Brandon Anzaldi Brandon Anzaldi - 5 months ago 21x
Javascript Question

Why is my subfactorial function off by one?

I'm working on implementing a subfactorial function in JavaScript to calculate the total number of derangements possible for

elements, and I seem to have screwed something up. My calculation always seems to be one high, or one low. What did I screw up? Is it a rounding error?

function subfactorial (x) {
x = parseInt(x);
var i;
var sub = 0;
var sum = 0;
sum += factorial(x);
for (i = 0; i < x; i++) {
sub += (Math.pow(-1, i)/factorial(i));
return sum * sub;

function factorial (y) {
var negative = y < 0;
y = parseInt(Math.abs(y)); // Ints only
var acc = 1;
for (y; y > 0; y--) {
acc *= y;
return negative ? -acc : acc;

function getSubfactorial () {
var val = document.getElementById('subfac').value;
document.getElementById('result').innerHTML = subfactorial(val);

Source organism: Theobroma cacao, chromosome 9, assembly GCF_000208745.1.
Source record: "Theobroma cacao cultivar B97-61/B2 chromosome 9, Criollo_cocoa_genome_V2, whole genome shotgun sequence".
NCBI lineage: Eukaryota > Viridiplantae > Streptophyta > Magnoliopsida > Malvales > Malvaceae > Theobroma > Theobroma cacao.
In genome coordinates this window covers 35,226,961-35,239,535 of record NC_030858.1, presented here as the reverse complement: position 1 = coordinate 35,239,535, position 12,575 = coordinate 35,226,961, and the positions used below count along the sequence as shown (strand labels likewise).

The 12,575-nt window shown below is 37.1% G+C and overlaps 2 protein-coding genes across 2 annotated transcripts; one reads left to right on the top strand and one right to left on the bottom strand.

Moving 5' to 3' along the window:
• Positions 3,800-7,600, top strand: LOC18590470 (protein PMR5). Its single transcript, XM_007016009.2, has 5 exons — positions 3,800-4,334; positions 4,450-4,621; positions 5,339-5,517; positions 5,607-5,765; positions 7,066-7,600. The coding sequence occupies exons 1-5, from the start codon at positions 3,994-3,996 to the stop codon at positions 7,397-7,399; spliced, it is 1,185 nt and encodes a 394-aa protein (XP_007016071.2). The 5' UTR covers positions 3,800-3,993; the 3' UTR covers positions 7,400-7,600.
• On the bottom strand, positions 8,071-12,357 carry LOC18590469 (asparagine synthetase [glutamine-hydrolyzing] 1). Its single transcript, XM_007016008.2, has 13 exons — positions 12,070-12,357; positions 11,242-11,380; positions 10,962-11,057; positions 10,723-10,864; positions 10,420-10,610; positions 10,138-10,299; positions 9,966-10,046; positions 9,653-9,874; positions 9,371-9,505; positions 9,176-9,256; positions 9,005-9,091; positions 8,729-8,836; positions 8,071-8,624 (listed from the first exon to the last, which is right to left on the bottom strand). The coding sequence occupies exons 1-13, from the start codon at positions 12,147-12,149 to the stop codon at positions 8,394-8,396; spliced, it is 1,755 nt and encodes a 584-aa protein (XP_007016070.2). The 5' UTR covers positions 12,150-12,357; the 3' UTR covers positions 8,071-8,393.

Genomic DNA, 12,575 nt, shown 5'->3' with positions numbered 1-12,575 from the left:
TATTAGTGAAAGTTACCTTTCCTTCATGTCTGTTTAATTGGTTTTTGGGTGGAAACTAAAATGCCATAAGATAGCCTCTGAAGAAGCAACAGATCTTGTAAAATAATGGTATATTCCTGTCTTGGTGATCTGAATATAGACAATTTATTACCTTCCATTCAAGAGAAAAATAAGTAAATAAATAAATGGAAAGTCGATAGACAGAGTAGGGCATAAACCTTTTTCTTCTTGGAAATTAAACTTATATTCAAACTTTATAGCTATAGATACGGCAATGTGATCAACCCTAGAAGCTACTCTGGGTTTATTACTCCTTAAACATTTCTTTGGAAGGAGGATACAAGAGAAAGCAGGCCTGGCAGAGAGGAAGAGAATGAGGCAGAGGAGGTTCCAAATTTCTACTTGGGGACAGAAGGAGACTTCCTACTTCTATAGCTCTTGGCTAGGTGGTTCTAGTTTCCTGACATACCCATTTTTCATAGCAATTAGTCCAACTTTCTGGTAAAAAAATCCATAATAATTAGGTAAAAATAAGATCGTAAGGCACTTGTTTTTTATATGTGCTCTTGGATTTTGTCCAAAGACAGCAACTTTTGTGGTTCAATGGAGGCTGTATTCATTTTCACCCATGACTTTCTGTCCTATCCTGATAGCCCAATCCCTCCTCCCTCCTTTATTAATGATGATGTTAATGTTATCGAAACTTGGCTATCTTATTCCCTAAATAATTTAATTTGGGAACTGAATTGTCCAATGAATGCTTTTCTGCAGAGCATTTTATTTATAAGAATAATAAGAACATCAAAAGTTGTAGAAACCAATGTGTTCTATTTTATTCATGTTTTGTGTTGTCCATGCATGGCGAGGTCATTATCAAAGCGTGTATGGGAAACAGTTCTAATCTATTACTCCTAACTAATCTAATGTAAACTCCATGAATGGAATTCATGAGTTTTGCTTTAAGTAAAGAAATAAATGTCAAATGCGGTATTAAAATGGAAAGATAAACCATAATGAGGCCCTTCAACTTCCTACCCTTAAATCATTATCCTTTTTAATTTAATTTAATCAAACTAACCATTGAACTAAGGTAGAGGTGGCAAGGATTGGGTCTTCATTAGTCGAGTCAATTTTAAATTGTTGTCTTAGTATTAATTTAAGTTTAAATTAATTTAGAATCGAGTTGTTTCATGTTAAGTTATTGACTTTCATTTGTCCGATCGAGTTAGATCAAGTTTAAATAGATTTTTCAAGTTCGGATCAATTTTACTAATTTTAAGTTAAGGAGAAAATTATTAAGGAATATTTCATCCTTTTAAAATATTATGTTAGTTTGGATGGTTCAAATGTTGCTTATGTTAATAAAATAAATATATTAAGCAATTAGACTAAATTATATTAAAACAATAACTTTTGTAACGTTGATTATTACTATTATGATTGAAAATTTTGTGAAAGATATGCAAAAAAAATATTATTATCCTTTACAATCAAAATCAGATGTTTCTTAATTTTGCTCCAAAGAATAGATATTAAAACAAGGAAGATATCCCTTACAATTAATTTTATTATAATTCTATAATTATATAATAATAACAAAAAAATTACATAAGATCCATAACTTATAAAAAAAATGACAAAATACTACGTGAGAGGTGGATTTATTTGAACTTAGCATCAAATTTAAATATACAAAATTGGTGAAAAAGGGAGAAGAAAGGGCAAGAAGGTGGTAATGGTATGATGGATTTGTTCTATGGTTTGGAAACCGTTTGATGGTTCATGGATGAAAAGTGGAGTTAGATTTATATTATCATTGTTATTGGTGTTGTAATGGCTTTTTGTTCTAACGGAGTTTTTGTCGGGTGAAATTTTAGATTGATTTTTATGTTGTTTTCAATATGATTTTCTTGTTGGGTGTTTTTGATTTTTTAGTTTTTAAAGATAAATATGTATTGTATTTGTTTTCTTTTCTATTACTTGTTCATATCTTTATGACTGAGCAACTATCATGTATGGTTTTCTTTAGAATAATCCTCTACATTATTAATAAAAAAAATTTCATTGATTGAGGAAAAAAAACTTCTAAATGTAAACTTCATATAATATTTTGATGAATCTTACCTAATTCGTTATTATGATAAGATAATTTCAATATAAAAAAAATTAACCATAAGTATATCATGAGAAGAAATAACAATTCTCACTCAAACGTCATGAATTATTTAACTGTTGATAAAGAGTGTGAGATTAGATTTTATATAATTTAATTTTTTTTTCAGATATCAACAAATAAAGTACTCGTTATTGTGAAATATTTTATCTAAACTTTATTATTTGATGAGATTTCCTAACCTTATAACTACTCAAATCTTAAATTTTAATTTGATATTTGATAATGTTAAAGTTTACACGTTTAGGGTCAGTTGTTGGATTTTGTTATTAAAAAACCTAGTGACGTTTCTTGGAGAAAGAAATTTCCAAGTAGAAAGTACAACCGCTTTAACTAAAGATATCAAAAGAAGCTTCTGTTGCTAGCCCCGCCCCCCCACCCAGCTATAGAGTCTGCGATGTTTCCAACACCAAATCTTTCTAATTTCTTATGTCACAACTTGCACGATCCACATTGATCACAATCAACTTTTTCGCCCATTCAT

<label for="subfac">Subfactorial input:</label>
<input type="number" id="subfac">
<button type="button" onClick="getSubfactorial()">Get Subfactorial</button>
<div id="result"></div>

For example,
returns 3, when the answer should be 2.
returns 8, when the answer should be 9.
returns 45 (with a floating point rounding error) when the answer should be 44, and so on, and so forth. It seems to alternate being too low and too high between even and odd numbers respectively.

The formula I'm using comes out to be this:

In TeX:

!x = x! \sum_{k=0}^{x}\frac {(-1)^k}{k!}

Rendered TeX:


You're going to laugh:

for (i = 0; i < x; i++) {

That not what the Sum symbol means. It should be

for (i = 0; i <= x; i++) {

Also, that is the most literal-minded way to implement subfactorial imaginable. The exponentiation is just a way to represent "oscillate between positive and negative one" -- but in Javascript, there are about 10 better ways to do that. And there is no reason to use (or worry about) floating-point. Instead of calculating 1/k! and then multiplying by x!, calculate x!/k!, which can be done as

var factDiv = function(x, k) {
  return (k >= x) ? 1 : (x * factDiv(x-1,k));